Extraordinary professor profile: Prof Manoel Bittencourt

Posted on April 19, 2021

Having been around for roughly 900 years, universities have gone through many structural changes, conflict, destruction, rebirth and reconstruction. And they have always managed to survive or to adapt to new realities, Prof Manoel Bittencourt, extraordinary professor at UP, specialising in economic growth and development macroeconomics, points out. This said, these days universities have strong competitors such as the big tech companies, which also do R&D. “Competition, however, is usually a good thing and going forward, universities will have to adapt yet again,” he stresses.
Holding a PhD in Economics from Bristol University, among many other academic qualifications, Prof Bittencourt served as lecturer in Economics at the University of Cape Town (2007 – 2009), senior lecturer in Economics (2009 – 2012) and associate professor of Economics at UP (2013 – 2018), professor of Economics at the University of the Witwatersrand (2018 – 2020). Outside academia, he is a keen runner and swimmer and particularly interested in all matters football.
Below, read more about his work as extraordinary professor at UP, his thoughts on the future of and challenges facing tertiary education and the big research questions in his subject field.

Q: What does your position as extraordinary professor at EMS entail?
A: It entails doing the usual academic work, that is to say, teaching, research, supervision and even academic administration. It also entails representing the University at different spheres: I sit in external boards, I am associate editor of two international journals, I review for the National Research Foundation and for a number of universities and journals. Above all, it entails knowledge transfer and dissemination.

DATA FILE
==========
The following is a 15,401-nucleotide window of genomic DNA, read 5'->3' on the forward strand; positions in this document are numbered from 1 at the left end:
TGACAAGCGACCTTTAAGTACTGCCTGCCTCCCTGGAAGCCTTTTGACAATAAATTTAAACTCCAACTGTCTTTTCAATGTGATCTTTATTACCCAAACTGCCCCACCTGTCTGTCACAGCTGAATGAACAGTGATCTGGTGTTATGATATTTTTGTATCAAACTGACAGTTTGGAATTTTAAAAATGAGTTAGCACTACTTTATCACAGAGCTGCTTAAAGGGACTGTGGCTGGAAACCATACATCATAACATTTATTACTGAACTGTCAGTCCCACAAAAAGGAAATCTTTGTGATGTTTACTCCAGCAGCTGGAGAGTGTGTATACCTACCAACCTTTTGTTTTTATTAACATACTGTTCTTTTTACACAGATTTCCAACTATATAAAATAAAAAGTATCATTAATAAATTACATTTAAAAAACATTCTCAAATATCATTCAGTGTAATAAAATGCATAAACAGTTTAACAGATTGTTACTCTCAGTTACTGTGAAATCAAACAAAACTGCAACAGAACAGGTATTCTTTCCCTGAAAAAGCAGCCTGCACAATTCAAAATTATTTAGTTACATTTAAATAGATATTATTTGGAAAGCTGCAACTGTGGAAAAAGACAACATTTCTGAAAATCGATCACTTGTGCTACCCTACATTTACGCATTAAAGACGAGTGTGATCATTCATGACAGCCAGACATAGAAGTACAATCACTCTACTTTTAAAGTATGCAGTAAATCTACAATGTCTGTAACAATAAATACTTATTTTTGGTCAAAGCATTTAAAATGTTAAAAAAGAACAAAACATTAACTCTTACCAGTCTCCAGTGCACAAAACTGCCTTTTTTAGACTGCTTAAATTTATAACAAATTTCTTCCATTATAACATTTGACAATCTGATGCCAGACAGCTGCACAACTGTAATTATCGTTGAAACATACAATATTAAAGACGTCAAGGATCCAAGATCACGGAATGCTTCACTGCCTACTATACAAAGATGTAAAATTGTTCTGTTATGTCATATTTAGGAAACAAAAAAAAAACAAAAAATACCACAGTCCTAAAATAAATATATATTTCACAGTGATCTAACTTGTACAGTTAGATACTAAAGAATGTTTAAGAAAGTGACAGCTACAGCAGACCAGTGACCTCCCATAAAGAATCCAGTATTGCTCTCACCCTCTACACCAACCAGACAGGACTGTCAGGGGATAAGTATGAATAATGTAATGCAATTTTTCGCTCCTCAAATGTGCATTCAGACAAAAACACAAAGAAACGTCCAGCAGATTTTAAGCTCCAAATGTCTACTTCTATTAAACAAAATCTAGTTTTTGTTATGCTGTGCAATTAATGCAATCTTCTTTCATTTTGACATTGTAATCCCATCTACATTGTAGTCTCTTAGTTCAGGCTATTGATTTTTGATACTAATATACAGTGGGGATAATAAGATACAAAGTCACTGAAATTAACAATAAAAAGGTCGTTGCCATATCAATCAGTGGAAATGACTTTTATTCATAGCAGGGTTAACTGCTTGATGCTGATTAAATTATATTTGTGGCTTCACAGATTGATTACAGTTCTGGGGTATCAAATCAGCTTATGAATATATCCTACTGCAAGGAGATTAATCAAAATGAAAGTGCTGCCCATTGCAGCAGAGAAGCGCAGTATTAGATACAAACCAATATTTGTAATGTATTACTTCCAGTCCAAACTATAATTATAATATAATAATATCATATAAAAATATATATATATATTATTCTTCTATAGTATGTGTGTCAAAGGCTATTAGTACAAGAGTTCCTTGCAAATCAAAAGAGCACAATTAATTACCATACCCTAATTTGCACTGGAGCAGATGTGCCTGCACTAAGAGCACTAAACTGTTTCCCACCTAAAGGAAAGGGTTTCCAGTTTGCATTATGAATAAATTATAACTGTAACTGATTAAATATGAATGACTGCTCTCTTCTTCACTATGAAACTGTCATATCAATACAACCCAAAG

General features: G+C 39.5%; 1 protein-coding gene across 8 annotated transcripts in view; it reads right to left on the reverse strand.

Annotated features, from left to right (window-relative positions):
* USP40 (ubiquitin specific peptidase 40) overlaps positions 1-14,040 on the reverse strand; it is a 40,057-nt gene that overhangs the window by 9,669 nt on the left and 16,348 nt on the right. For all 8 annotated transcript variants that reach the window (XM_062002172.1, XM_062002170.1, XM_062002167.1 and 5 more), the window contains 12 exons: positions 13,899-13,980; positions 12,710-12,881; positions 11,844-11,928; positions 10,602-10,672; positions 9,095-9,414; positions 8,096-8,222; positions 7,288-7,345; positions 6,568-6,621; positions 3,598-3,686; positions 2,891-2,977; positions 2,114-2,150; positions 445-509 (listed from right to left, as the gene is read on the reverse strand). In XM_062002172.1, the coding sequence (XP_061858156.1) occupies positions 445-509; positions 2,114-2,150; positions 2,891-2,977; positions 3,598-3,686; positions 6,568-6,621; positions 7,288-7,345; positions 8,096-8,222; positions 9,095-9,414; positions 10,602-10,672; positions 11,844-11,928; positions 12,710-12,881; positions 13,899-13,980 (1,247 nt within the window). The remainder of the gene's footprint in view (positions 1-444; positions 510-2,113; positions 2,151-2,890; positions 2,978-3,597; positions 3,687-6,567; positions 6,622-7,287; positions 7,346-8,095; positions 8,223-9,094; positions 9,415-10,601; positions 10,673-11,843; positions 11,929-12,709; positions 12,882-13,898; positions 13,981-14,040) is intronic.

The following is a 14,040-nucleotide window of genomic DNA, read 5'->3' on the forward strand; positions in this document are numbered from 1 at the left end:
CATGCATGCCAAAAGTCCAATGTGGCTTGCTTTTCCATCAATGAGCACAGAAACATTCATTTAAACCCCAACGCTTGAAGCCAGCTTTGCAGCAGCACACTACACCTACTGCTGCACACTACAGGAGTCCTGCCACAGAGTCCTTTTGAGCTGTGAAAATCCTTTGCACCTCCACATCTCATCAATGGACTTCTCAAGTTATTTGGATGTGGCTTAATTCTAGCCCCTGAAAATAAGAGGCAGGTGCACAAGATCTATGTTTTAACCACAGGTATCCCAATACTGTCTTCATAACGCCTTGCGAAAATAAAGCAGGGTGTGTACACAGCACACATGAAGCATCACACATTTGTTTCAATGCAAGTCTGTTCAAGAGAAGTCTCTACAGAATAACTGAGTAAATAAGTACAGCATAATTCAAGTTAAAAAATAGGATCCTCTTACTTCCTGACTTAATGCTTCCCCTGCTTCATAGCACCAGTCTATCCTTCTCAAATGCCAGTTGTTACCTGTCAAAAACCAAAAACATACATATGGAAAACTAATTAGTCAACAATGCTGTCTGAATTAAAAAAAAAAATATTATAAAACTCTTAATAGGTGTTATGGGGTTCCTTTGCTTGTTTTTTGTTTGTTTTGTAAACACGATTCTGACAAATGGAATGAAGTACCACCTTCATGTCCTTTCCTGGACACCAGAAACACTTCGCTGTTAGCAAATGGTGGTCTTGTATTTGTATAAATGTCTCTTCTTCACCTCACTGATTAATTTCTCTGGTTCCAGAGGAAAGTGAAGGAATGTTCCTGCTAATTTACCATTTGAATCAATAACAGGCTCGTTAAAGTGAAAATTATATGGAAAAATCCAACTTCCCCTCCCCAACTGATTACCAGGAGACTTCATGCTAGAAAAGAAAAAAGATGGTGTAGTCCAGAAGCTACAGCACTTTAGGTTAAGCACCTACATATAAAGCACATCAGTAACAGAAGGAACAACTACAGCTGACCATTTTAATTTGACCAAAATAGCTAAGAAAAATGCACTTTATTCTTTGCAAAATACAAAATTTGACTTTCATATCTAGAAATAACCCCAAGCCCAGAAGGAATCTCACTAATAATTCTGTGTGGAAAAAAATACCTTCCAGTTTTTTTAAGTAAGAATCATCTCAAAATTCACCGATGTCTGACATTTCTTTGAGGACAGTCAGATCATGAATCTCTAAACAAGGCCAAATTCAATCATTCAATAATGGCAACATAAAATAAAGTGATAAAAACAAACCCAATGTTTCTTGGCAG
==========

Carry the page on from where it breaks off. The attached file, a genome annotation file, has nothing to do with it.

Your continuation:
Q: What are the most rewarding aspects of this position?
A: Being an economics professor in South Africa, a developing country that has gotten things wrong so many times in the past, is fundamentally important because we can shape the future of this country. By passing our experience (and unbiased) knowledge to the new generation, we can, at least, hope that the (policy) mistakes of the past will not happen again.
Specifically, we can expect our students to advise those in power so that better and innovative economic policies are implemented and welfare is improved. In all, by teaching our students to look at the data, to make sense of the data by using economics’ first principles and to design innovative policies, we will all gain. I feel that my job has been done when I see former students influencing policy for the better.
Q: What is your field of specialisation?
A: My field is economic growth and development macroeconomics.
Q: How do you see the future of tertiary education, given both the global impact of COVID-19 and ongoing technological advancements?
A: Universities are very old institutions; they have been around for roughly 900 years. They have been through many structural changes, conflict, destruction, rebirth, reconstruction, you name it. And they have always managed to survive, or to adapt to new realities.